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I think I’m pretty easy going when it comes to my chocolate. I like it dark; very dark (my favorite); milk; white; with nuts; with fruit; cream filled…well, you get the picture. But what is it that attracts me (or anyone) to the chocolate or pastry? Is it the brightly colored packaging with the beautiful bows or the intricate dusted designs on the tops of glossy chocolates? Is it the perfectly molded chocolate with the nut or fruit garnish that hints of the flavors inside? Or could it be the luxurious textures of chocolate and confections that are assembled like a glorious piece of art?
I was on a journey to figure out just what it is (or isn’t) that draws me into a chocolate candy shop or bakery. I wanted to find out what makes me yearn for the confection. What better place to conduct such an experiment than in France?
One of the first shops that pulls me in is one in which the windows are filled with square shaped fruit tarts topped with juicy red raspberries and strawberries in perfect rows, delicately dusted with powdered sugar, chocolate shavings and a couple of pistachio macaroons. Next to these are glistening chocolate cakes that are edged with fan shapes of chocolate and topped with rolled chocolate cylinders. I am captivated by the rich and colorful textures and can immediately imagine what each decadent confection might taste like. These are they desserts that dreams are made of…one that I would proudly present at a fancy dinner party. Since a fancy dinner party isn’t in my near future, I opt to save my 28 Euros (about $38) and not splurge on the cake. I would undoubtedly end up eating it all myself anyways. The yearning was definitely found in this shop!
There is certainly no shortage of chocolateries nor patisseries in France and I find that my research is both time consuming and a bit overwhelming, as I have a tendency to struggle with self restraint. I have to remind myself this is an exploratory mission, not a tasting one.
I find that I am being drawn into virtually every shop that has the rich dark brown delicacies in the windows. From solid chocolate bars to chocolate on a stick, I am pulled in one boutique at a time. Autumn has arrived and there are now beautiful displays featuring rich and intoxicating colors of burnt oranges and deep purples that pair so well with the molded chocolate in shapes of mushrooms, leaves and pumpkins. Flavors such as apple ganache with bits of hazelnut, dark chocolate with cognac and praline with chocolate mousse arouse my senses.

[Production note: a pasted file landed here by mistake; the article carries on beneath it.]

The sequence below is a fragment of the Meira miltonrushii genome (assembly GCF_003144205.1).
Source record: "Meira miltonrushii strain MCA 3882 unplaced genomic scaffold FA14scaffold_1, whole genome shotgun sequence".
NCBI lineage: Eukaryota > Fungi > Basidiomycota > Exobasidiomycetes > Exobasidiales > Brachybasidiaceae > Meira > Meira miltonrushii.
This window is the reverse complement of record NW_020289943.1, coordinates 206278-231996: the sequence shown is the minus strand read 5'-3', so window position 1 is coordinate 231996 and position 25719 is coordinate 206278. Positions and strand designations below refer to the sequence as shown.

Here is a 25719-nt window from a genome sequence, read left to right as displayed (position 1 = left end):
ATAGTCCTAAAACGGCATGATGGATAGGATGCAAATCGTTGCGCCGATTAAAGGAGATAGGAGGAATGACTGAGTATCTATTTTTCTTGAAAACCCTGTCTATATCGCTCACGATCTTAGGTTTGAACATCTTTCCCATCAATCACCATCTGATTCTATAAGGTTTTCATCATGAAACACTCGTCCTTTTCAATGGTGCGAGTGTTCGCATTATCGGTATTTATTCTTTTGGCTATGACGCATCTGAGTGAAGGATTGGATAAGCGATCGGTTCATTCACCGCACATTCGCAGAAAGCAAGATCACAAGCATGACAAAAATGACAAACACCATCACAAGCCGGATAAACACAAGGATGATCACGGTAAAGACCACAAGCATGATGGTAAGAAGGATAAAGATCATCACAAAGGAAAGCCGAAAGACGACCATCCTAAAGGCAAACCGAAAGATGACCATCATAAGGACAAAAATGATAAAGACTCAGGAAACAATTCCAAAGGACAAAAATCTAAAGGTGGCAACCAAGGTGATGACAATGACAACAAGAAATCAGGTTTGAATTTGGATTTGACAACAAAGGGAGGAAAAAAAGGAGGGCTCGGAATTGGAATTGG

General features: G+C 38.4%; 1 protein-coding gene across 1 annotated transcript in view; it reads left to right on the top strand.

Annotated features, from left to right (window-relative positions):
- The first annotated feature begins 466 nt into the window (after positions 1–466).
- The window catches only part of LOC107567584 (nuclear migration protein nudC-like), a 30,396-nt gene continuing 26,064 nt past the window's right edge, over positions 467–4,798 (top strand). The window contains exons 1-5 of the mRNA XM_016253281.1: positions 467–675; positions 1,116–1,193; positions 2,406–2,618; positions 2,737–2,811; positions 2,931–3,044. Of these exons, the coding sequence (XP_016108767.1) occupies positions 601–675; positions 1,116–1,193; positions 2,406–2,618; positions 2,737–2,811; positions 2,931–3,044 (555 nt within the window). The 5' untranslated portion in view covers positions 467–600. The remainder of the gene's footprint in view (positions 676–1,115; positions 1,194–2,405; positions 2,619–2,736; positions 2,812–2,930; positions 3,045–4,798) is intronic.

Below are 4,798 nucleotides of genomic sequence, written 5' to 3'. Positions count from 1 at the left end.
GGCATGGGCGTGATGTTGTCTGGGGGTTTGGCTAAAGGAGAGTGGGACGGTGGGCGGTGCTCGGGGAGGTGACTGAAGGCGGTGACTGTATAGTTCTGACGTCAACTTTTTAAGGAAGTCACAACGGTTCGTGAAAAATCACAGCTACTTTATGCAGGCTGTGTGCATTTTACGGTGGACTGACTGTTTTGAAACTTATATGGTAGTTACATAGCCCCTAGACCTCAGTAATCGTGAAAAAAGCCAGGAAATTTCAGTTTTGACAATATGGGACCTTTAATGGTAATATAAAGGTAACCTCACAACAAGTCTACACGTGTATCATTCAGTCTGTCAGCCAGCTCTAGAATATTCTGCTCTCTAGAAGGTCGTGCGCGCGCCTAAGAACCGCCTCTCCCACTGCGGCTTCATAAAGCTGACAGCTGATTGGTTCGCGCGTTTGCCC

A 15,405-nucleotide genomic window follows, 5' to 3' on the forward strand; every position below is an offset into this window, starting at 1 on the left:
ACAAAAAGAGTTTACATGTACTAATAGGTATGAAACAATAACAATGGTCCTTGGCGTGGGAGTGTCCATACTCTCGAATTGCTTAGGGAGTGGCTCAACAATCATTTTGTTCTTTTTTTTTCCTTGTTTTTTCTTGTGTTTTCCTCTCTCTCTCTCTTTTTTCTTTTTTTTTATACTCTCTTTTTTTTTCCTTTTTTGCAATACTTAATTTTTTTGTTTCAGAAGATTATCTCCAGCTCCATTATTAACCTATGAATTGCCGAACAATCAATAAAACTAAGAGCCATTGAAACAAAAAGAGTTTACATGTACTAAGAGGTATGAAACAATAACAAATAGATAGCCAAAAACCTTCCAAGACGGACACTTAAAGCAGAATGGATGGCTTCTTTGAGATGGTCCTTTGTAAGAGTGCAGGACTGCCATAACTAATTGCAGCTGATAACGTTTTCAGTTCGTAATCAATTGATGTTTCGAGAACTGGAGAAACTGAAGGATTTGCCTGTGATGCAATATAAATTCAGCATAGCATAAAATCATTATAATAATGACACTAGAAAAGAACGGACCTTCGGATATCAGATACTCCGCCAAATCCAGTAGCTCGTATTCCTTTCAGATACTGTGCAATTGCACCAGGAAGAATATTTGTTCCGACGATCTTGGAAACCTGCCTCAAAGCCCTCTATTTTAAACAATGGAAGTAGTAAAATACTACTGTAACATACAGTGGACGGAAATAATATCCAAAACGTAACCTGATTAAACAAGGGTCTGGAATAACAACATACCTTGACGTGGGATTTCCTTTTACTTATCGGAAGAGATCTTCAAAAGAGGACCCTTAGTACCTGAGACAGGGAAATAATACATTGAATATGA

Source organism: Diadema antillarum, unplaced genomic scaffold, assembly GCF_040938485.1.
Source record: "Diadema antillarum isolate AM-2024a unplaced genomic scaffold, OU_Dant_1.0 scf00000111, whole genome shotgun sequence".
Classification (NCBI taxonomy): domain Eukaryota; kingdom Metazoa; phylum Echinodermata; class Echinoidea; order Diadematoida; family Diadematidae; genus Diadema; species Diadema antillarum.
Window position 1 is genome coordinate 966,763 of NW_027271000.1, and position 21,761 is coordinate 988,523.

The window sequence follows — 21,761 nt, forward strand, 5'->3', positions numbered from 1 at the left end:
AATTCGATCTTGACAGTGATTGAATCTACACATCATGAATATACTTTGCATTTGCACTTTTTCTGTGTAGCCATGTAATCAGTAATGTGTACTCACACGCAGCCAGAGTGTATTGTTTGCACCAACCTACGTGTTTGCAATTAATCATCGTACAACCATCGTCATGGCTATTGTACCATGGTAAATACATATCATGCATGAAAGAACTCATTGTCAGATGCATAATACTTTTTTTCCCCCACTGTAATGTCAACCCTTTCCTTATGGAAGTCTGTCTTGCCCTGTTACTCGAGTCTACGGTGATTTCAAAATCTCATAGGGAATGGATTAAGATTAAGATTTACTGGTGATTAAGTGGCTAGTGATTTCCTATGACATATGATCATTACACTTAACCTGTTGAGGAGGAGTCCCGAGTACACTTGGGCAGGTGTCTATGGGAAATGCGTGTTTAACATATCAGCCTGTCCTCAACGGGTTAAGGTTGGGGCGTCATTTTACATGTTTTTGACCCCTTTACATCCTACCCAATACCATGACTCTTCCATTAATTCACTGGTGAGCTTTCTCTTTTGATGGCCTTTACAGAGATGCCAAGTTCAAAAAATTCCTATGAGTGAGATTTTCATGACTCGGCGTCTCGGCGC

One of my favorite patisseries that I came across was Bouché, located in Beaune, a town in the Burgundy wine region of France. The fall vineyard and wine themed windows with various chocolates and pastries captivated me. What I found inside was my dessert nirvana. There were dense dark chocolate tortes and creamy layered mousses with chocolate meringue logs that made my knees weak. Then there was the chocolate glazed Ópera cake-an almond sponge cake with espresso buttercream and chocolate ganache layers; the mille-feuille, “thousand leaves”, made of flaky buttery puff pastry with layers of chocolate cream and topped with a vanilla glaze; and chocolate hazelnut dacquoise, layers of meringue and cream, topped with fresh raspberries. Everywhere I looked there were lovely desserts that seemed to fulfill my chocolate fantasies.
It seemed as though I was never going to meet a chocolate shop that I didn’t adore. That is, until one sunny day in the French Riviera. There it was: a shop window with cheeses and raviolis and fish all placed on garish blue velvet. Above the window it was clearly marked as a chocolate creations shop. I stood in awe and needed to fully understand what was before me. A chocolate shop that had no appeal to me! Quelle horreur! The goat and brie cheeses that lie before me were made from chocolate. My brain couldn’t grasp the inconsistencies and I felt nothing. I simply had no desire to slice off a piece of grey molded chevre and consume the chocolate it was concealing. The idea of savoring the chocolate just wasn’t there. Then saw the salmon colored marzipan fish next to the flour dusted raviolis. Hmmm. I just then realized the Mediterranean theme they were going for-clever, but just not my taste.
Then there was the chocolate shop in the Marais neighborhood of Paris-carefully crafted and molded pieces of art created from chocolate. There was an electric guitar, checkered mugs, Italian press coffee pots and shoes. I was instantly drawn to the windows, but questions loomed. How would I eat a chocolate shoe? Would I bite off the toe first, as I do with the ears of a chocolate bunny? What would the shoestrings taste like? Should I remove them before eating? How would an Italian press coffee pot look on the center of the table at a dinner party? The craftsmanship was wonderful, but it just didn’t seem to inspire me to want to eat the chocolate.
I believe I had finally come to my conclusion. It was the whole package that stimulated my senses and desire. Presentation of the pastries, flavor combinations of the chocolates, and the ability for my brain to tell my senses what I might be tasting- the smoothness of the chocolate, the tartness and aroma of a raspberry, the sweetness of a cream.
After weeks of chocolate moderation (really!), I ended this journey with total decadence. In a little pastry shop located in the Canal St. Martin neighborhood of Paris, I resisted no more. I fully enjoyed a tart with a butter cookie crust topped with peanuts and hazelnuts, chocolate whipping cream atop the nuts and a third and final layer of a solid chunk of chocolate that was filled with noisette –hazelnut- cream. It was pure indulgence and a perfect way to end this very pleasurable experience.